‘Is thy stomach still empty, Outlier?’ said Mowgli. Won-tolla was fearfully punished, but his grip had paralysed the dhole, who could not turn round and reach him.

‘By the Bull that bought me,’ said Mowgli, with a bitter laugh, ‘it is the tailless one!’ And indeed it was the big bay-coloured leader.

‘It is not wise to kill cubs and lahinis,’ Mowgli went on philosophically, wiping the blood out of his eyes, ‘unless one has also killed the Outlier; and it is in my stomach that this Won-tolla kills thee.’

A dhole leaped to his leader’s aid; but before his teeth had found Won-tolla’s flank, Mowgli’s knife was in his throat, and Gray Brother took what was left.

‘And thus do we do in the Jungle,’ said Mowgli.

Won-tolla said not a word, only his jaws were closing and closing on the backbone as his life ebbed. The dhole shuddered, his head dropped, and he lay still, and Won-tolla dropped above him.

Huh! The Blood Debt is paid,’ said Mowgli. ‘Sing the song, Won-tolla.’

‘He hunts no more,’ said Gray Brother; ‘and Akela, too, is silent this long time.’

‘The bone is cracked!’ thundered Phao, son of Phaona. ‘They go! Kill, kill out, O hunters of the Free People!’

Dhole after dhole was slinking away from those dark and bloody sands to the river, to the thick Jungle, up-stream or down-stream as he saw the road clear.

‘The debt! The debt!’ shouted Mowgli ‘Pay the debt! They have slain the Lone Wolf! Let not a dog go!’

He was flying to the river, knife in hand, to check any dhole who, dared to take water, when, from under a mound of nine dead, rose Akela’s head and fore-quarters, and Mowgli dropped on his knees beside the Lone Wolf.

‘Said I not it would be my last fight?’ Akela gasped. ‘It is good hunting. And thou, Little Brother?’

‘I live, having killed many.’

‘Even so. I die, and I would—I would die by thee, Little Brother.’

Mowgli took the terrible scarred head on his knees, and put his arms round the torn neck.

‘It is long since the old days of Shere Khan, and a Man-cub that rolled naked in the dust.’

‘Nay, nay, I am a wolf. I am of one skin with the Free People,’ Mowgli cried. ‘It is no will of mine that I am a man.’

‘Thou art a man, Little Brother, wolfling of my watching. Thou art a man, or else the Pack had fled before the dhole. My life I owe to thee, and to-day thou hast saved the Pack even as once I saved thee. Hast thou forgotten? All debts are paid now. Go to thine own people. I tell thee again, eye of my eye, this hunting is ended. Go to thine own people.’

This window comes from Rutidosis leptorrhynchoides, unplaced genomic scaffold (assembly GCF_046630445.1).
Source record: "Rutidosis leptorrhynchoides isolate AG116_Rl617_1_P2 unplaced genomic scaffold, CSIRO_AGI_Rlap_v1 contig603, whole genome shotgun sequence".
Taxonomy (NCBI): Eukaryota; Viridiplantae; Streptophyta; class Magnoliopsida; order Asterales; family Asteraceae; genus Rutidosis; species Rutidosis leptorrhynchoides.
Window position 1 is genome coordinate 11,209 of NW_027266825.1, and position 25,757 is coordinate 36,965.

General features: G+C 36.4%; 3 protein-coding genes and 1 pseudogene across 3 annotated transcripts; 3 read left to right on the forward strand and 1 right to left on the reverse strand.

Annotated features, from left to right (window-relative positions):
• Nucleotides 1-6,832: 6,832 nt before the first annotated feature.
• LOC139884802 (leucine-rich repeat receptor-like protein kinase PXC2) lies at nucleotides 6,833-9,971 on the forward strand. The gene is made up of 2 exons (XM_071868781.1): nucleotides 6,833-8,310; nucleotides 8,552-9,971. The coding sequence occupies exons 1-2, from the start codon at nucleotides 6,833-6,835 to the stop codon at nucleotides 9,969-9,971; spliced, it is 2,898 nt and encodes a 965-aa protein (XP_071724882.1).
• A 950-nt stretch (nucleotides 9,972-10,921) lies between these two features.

‘I will never go. I will hunt alone in the Jungle. I have said it.’

‘After the summer come the Rains, and after the Rains comes the spring. Go back before thou art driven.’

‘Who will drive me?’

‘Mowgli will drive Mowgli. Go back to thy people. Go to Man.’

‘When Mowgli drives Mowgli I will go,’ Mowgli answered.

‘There is no more to say,’ said Akela. ‘Little Brother, canst thou raise me to my feet? I also was a leader of the Free People.’

Very carefully and gently Mowgli lifted the bodies aside, and raised Akela to his feet, both arms round him, and the Lone Wolf drew a long breath, and began the Death Song that a leader of the Pack should sing when he dies. It gathered strength as he went on, lifting and lifting, and ringing far across the river, till it came to the last ‘Good hunting!’ and Akela shook himself clear of Mowgli for an instant, and, leaping into the air, fell backward dead upon his last and most terrible kill.

Mowgli sat with his head on his knees, careless of anything else, while the remnant of the flying dholes were being overtaken and run down by the merciless lahinis. Little by little the cries died away, and the wolves returned limping, as their wounds stiffened, to take stock of the losses. Fifteen of the Pack, as well as half a dozen lahinis, lay dead by the river, and of the others not one was unmarked. And Mowgli sat through it all till the cold daybreak, when Phao’s wet, red muzzle was dropped in his hand, and Mowgli drew back to show the gaunt body of Akela.

‘Good hunting!’ said Phao, as though Akela were still alive, and then over his bitten shoulder to the others: ‘Howl, dogs! A Wolf has died to-night!’